Bone Test Predicts Spine Fracture
Low Bone-Mineral Density Predicts Later Spine Fracture in Women
WebMD News Archive
Dec. 18, 2007 -- Postmenopausal women who seem healthy but have low
bone-mineral density are at risk of spinal
fracture later in life.
The finding comes from a 15-year study of nearly 2,700 women who were an
average 69 years old at the start of the study.
Spinal fracture is the most common kind of fracture in women with
osteoporosis, notes study researcher Jane A. Cauley, DrPH, of the University of
Pittsburgh. It is also among the most feared consequences of aging, causing
limited daily activities, and reduced quality of life.
"The idea is to prevent these fractures in the first place," Cauley
tells WebMD. "People used to think osteoporosis was an inevitable part of
aging. It is not inevitable. If you have a risk factor for osteoporosis, have a
BMD test and talk to a doctor about your various treatment options."
Cauley's team also found that women who have a "silent,"
symptom-free spinal fracture are four times more likely to suffer a spinal
fracture than women with no fracture and normal bone-mineral density (BMD).
If women have both low BMD and a previous spinal fracture, they have a very
high risk of another spinal fracture. More than half of these women will have a
new fracture, Cauley says.
A woman's overall risk of spinal fracture isn't small. The study showed that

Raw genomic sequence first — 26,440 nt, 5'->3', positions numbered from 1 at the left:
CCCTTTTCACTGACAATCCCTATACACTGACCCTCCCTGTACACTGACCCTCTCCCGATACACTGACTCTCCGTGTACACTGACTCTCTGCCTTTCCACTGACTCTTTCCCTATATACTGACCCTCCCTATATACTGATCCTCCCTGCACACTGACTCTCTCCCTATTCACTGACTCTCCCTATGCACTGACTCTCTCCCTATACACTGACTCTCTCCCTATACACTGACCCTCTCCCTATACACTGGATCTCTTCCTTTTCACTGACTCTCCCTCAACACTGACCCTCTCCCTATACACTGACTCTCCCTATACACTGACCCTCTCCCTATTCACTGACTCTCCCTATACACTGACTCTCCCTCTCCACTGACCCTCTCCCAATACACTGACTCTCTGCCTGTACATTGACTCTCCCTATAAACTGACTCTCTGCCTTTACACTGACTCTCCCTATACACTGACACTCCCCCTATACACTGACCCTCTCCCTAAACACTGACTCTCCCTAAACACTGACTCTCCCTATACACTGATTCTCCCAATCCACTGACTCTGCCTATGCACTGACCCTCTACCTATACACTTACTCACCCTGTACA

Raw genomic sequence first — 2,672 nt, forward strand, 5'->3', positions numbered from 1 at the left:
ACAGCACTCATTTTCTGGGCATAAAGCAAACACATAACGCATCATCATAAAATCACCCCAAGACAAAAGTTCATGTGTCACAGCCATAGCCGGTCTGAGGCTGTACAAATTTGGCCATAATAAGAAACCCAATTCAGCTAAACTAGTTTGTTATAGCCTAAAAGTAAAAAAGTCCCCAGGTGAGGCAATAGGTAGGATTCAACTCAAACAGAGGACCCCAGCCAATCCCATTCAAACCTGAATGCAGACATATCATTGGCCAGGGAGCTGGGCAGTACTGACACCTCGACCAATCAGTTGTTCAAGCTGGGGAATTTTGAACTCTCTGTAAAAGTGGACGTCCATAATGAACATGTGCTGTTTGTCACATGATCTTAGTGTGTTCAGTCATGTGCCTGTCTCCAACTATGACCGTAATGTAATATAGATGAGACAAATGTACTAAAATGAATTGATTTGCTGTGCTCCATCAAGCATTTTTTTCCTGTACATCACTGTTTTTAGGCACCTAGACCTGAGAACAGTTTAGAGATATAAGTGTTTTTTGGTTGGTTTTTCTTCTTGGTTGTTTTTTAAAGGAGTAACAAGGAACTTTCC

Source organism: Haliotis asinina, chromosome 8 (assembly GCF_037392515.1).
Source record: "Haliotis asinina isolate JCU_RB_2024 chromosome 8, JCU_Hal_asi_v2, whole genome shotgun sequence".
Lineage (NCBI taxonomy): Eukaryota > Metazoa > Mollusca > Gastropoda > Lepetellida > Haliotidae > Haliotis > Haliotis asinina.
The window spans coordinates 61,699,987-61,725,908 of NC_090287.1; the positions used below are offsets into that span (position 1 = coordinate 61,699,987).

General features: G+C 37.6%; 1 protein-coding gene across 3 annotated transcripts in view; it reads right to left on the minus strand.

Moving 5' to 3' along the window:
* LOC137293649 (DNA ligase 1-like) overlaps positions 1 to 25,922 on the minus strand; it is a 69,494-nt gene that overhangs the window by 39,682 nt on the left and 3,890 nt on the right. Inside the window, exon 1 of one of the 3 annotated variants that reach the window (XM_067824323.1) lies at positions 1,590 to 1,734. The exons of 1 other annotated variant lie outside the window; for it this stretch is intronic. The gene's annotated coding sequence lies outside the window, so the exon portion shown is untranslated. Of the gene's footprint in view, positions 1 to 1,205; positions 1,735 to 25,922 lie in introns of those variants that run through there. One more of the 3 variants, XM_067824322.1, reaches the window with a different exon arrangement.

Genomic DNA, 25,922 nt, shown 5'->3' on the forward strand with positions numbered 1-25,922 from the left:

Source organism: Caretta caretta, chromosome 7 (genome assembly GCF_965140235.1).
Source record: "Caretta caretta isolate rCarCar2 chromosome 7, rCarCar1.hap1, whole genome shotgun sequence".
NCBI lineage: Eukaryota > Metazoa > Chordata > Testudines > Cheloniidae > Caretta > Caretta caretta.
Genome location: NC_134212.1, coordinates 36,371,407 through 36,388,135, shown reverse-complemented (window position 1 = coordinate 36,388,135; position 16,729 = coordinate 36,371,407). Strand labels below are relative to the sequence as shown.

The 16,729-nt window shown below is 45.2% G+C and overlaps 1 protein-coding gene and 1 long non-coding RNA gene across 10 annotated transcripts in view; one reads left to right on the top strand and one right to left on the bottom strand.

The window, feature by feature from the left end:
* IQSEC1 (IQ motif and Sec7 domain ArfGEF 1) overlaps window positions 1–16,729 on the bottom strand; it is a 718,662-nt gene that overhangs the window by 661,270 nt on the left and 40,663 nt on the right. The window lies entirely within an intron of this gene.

18% of 69-year-old women had a spinal fracture within 15 years. The effect of
doubling or quadrupling this risk is very large indeed.
"About a third of women with low BMD had a fracture, compared to only 9%
among women with normal BMD," Cauley says. "For women with a low BMD
and existing spinal fracture, about 56% had a new fracture. So clearly the two
things to focus on are BMD and whether a fracture exists."
Cauley advises women at higher risk of osteoporosis to have their BMD
checked before they reach their 60s.
"The current recommendation is all women 65 and older should have a BMD
test. We think we should go a step further for some women younger than
that," she says. "If you have a risk such as a mother who had a hip
fracture, you're a current smoker, or if you fell recently and broke your
wrist, then you should talk to a doctor and see about having a BMD
That sounds like sensible advice to Scott D. Boden, MD, professor of
orthopaedic surgery and director of the Emory University Spine Center in
"Many factors go into risk of spinal fracture -- not only BMD but bone
architecture, genetics, exercise level, hormonal status, lots of different
things," Boden tells WebMD. "But if you have risk factors, it does not
hurt to get your BMD screened. Because if your bone mass is low you should
preserve it before you lose it. Now with these new treatments for osteoporosis,
there are options worth considering for younger women."
Cauley and colleagues report their findings in the Dec. 19 issue of The
Journal of the American Medical Association.